Christie’s Aims to Lure Chinese Buyers With a $47 Million Restituted Franz Marc Painting at Its Shanghai-London Relay Sale
The auction house hopes deep-pocketed young Chinese buyers interested in Western art will stay on to bid remotely for the London sale.
A rare Franz Marc’s painting, which was recently restituted from a German museum to the heirs of the Jewish collectors who sold it to escape the Nazis, will be headlining Christie’s upcoming London sale of Modern and contemporary art in March. The auction house aims to attract buyers from China with the sale by starting bidding in Shanghai, where Christie’s recently opened a new office and gallery spaces.
Painted in 1913 by Marc, a key figure of German Expressionism, The Foxes (Die Fuchse) is estimated to make around £35 million ($46.8 million, excluding fees), with a third-party guarantee. The expectations nearly double the artist’s current auction records. These were set by Marc’s horse-themed works: Weidende Pferde III (1910), which sold for £12.3 million ($24.4 million, including fees) at Sotheby’s London in 2008, and Drei Pferde (1912), sold a Christie’s London for £15.4 million ($20.4 million) in 2018.
The Foxes, which previously hung in the Kunstpalast museum in Düsseldorf, was restituted last year to the heirs of Kurt Grawi, a Jewish banker, and his wife Else. Grawi had bought the painting in 1928 from Max Leon Flemming, a Hamburg-based art patron and businessman, and it was said to be among the collector’s favorite pieces. Grawi was arrested on Kristallnacht in November 1938, when the Nazi regime committed a wide-ranging pogrom against the Jewish population of Germany, and imprisoned for several weeks in the Sachsenhausen concentration camp. He and his family fled the country soon after, selling the painting to help pay for their emigration to Chile.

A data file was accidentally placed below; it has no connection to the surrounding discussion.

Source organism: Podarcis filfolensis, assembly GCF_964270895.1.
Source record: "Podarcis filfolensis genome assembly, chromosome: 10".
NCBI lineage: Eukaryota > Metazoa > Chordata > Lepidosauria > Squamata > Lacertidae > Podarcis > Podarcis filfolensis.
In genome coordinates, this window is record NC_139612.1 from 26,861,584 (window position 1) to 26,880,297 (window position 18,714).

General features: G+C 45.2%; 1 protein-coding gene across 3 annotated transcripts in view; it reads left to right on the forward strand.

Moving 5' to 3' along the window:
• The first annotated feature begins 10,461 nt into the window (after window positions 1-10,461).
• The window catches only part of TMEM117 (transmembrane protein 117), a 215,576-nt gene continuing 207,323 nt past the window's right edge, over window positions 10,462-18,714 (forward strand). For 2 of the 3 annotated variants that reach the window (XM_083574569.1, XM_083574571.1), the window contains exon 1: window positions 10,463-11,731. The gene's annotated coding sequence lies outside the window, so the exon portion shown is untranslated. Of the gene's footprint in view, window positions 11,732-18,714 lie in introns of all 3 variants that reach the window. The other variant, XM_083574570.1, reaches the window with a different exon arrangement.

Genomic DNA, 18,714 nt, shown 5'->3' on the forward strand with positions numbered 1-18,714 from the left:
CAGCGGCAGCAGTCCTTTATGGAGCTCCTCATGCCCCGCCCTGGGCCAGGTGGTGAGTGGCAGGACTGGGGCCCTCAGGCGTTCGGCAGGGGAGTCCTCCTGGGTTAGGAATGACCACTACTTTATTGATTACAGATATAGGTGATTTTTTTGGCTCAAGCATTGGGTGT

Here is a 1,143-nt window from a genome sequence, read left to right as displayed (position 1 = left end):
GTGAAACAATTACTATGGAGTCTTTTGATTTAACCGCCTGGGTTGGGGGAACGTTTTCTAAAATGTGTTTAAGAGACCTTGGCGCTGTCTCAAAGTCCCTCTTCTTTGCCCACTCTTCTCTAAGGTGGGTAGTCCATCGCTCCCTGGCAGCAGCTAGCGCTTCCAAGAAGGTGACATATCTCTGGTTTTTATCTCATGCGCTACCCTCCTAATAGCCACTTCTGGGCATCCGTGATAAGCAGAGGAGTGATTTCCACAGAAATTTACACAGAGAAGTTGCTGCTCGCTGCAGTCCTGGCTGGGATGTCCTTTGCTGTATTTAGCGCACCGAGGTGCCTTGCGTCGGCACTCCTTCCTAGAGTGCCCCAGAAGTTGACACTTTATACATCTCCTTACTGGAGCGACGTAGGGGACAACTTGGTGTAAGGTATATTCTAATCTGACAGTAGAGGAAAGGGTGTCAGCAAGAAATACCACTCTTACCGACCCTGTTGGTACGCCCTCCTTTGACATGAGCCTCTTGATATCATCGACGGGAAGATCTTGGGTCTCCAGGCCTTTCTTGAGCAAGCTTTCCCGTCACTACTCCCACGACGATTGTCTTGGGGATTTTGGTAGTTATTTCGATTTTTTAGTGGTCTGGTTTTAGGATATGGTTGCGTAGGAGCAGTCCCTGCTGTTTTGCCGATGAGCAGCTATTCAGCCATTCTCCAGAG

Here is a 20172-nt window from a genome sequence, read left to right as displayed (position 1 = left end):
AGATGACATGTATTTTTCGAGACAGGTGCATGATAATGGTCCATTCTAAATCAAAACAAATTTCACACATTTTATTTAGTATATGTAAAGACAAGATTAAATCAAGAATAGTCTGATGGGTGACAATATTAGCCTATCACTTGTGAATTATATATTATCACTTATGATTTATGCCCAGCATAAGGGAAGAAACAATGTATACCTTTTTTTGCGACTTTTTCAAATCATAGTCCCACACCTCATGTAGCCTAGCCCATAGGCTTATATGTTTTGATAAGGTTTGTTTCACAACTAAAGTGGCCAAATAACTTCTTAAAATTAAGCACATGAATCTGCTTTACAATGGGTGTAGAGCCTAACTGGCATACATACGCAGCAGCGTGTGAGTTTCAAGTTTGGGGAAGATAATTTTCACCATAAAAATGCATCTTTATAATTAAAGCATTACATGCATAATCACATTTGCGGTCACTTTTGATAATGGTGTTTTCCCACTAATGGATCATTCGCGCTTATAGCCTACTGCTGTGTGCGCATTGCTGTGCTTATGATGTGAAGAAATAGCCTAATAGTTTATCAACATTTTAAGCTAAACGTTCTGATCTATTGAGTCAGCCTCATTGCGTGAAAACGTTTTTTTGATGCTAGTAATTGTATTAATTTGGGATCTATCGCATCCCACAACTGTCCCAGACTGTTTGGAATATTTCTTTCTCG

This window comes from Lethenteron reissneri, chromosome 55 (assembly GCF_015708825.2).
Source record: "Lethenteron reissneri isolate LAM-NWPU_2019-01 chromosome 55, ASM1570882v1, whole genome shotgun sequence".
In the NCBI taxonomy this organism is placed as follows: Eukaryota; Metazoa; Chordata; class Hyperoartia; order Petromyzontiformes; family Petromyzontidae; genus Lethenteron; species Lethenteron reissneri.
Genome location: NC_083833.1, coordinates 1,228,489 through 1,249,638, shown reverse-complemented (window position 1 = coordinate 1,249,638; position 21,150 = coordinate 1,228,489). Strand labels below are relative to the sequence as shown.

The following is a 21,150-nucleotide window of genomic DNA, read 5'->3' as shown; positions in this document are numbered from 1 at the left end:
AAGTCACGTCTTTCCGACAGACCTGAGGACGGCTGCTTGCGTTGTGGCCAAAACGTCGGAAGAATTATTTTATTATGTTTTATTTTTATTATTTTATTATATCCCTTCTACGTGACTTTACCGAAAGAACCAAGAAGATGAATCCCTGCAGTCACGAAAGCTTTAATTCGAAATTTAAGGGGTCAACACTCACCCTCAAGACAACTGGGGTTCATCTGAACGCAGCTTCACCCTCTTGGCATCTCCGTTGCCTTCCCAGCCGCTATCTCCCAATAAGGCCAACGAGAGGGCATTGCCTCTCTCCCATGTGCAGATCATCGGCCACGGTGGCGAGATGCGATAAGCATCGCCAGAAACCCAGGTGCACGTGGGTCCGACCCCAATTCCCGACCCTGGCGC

The work then went through a serial change of ownership until 1962, when German entrepreneur and department store owner Helmut Horten gifted the painting to the Düsseldorf City Art Collection.
Grawi’s heirs submitted a claim for restitution to Düsseldorf in 2015, but the city was unsure about the case, since it was not an example of art directly looted by the Nazis but a sale made under duress to escape the country. In March 2021, the Limbach Commission, set up by the German government to investigate the return of cultural property seized by Nazi persecution, recommended that the work be returned to Grawi’s heirs.
The Foxes will travel for viewings in Hong Kong and New York in February, before returning to London for the auction.
Christie’s 20/21 Shanghai to London sales series kicks off on 1 March in Shanghai—the auction house’s first live event in mainland China since the start of the Covid-19 pandemic—and continues the same evening in London.
Among the other works that will be included in the sales is Lucian Freud’s painting Girl with Closed Eyes (1986-87). Carrying a presale estimate of around £10 million ($13.5 million), the work is coming to auction for the first time.
The auction house has linked the sales in the hope that deep-pocketed young buyers from the China will stick around for the London sale and bid remotely. Sales to Asian clients account for 31 percent of Christie’s global sales last year.
“We have seen significant interest from Asian buyers for major works by the great European avant-gardists of the 20th century, particularly artists such as Picasso, Modigliani and Kandinsky, who was Marc’s great Expressionist collaborator and champion,” said Jussi Pylkkänen, global president of Christie’s.
“Asian collectors react very favorably to works of great rarity and museum importance,” he added. “As a rare icon of Modernism, The Foxes is sure to appeal to leading collectors from around the world—including those clients in China bidding by livestream in our London saleroom, in a world first.”
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